Abstract

Motivation: There exist few simple and easily accessible methods to integrate ontologies programmatically in the R environment. We present

ontoCAT
—an R package to access ontologies in widely used standard formats, stored locally in the filesystem or available online. The
ontoCAT
package supports a number of traversal and search functions on a single ontology, as well as searching for ontology terms across multiple ontologies and in major ontology repositories.

Availability: The package and sources are freely available in Bioconductor starting from version 2.8: http://bioconductor.org/help/bioc-views/release/bioc/html/ontoCAT.html or via the OntoCAT website http://www.ontocat.org/wiki/r.

Contact:natalja@ebi.ac.uk; natalja@ebi.ac.uk

1 INTRODUCTION

The R package

ontoCAT
was created to support basic operations on ontologies: traversal and search, uniform access to ontologies in OWL (Lacy, 2005) and OBO (Barry et al., 2007) formats and to provide R access to major ontology repositories OLS and BioPortal.

Several hundreds of public ontologies and numerous private ontologies for describing biological data exist today. Using ontologies in R (Gentleman, 2008; R Development Core Team, 2006) is difficult due to the lack of uniform package support. At the same time numerous Java-based ontology projects are available.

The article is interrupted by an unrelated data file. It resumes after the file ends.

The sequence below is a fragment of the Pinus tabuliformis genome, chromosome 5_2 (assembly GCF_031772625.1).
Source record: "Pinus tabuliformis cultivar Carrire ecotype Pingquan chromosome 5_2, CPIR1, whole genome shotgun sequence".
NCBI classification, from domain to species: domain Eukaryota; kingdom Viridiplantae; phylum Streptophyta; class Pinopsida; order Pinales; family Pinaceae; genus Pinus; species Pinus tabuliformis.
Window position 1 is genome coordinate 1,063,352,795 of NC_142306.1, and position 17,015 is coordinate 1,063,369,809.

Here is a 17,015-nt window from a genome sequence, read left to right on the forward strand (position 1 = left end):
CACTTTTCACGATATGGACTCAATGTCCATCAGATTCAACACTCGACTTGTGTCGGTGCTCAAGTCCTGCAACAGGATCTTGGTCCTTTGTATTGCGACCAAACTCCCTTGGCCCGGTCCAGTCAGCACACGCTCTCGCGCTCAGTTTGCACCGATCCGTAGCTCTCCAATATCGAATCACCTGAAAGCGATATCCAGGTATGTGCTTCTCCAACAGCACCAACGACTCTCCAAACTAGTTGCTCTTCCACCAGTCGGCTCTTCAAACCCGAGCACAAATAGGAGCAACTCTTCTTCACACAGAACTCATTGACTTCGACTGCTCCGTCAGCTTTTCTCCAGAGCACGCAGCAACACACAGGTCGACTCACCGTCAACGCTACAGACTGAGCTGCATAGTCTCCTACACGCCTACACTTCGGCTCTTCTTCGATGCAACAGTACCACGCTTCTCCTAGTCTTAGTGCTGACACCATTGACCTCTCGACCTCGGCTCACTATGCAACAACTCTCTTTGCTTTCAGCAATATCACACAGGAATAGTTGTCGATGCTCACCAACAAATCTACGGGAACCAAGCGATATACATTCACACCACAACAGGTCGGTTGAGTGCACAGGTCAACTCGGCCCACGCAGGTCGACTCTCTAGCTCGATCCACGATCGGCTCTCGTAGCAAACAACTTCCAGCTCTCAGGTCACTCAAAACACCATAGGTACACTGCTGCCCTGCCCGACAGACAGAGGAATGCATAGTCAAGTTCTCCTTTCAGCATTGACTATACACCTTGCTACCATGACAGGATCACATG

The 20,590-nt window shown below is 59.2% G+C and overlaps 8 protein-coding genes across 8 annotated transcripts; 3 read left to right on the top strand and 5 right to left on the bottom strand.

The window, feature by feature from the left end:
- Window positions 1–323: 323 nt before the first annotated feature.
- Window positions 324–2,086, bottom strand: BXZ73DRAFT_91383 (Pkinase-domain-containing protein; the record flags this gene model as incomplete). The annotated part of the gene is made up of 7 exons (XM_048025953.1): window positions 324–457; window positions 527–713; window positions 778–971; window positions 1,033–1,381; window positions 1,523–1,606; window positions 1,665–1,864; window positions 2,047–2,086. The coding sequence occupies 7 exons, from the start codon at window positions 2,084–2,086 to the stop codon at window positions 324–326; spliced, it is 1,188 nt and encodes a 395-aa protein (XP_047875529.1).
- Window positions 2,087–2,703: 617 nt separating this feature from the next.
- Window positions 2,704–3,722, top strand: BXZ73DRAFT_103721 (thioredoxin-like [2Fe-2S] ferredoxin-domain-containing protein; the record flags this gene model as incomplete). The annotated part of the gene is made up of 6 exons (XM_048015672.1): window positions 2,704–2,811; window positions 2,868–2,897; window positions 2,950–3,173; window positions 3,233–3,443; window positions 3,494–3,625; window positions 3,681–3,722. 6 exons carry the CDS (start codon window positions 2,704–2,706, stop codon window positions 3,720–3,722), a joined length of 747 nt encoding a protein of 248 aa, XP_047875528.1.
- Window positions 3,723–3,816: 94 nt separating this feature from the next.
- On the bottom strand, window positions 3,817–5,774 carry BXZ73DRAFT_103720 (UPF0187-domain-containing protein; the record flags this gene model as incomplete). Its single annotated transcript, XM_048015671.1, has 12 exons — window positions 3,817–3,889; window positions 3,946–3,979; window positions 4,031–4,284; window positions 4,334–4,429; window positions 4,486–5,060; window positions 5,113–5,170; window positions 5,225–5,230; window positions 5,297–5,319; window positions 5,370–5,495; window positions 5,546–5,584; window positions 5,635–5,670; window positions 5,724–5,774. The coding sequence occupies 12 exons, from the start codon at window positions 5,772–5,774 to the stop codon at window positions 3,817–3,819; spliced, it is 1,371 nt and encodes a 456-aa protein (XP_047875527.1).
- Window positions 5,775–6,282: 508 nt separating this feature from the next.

ontoCAT
takes advantage of a standard Java library with the same name ‘ontoCAT’ (Adamusiak et al., 2010, 2011) to implement its functionality.

The

ontoCAT
package:

  • gives unified, format-independent access to ontology terms and the ontology hierarchy represented in OWL and OBO formats;

  • provides basic methods for ontology traversal, such as searching for terms, listing a specific term's relations, showing paths to the term from the root element of the ontology, showing flattened-tree representations of the ontology hierarchy; and

  • supports working with groups of ontologies and with major public ontology repositories: searching for terms across ontologies, listing available ontologies and loading ontologies for further analysis as necessary.

No other package with similar functionality exists at the moment in the R environment.

The integration of the above functionality into R allows combining and automating ontology-related tasks. Different examples of ontology-related tasks that can be accomplished with the help of the

ontoCAT
package are given in the package documentation (http://www.ontocat.org/wiki/OntocatGuide): gene enrichment test and grouping of results, search and re-annotation of free-text to ontology and operations with relationships.

ontoCAT
has been included into Bioconductor, the main R open source project in bioinformatics.
ontoCAT
has been downloaded 347 times since its first release in December 2010.

There is a large research community already using R to work with Gene Ontology (GO). Working with other ontologies is not as well–developed and

ontoCAT
helps to fill the gap.

2 METHODS

The

ontoCAT
R package consists of two main parts, grouping similar methods:

  • Single ontology traversal methods.

  • Methods to work across multiple ontologies.

2.1 Single ontology traversal methods

The

ontoCAT
package can load an ontology in OWL or OBO format from a local file or on-the-fly from a URI.

Reasoning over ontologies and extracting relationships is supported by using HermiT (Motik et al., 2009) reasoner. OBO ontologies are translated by OWL API (Horridge and Bechhofer, 2009) into valid OWL format that can be reasoned over.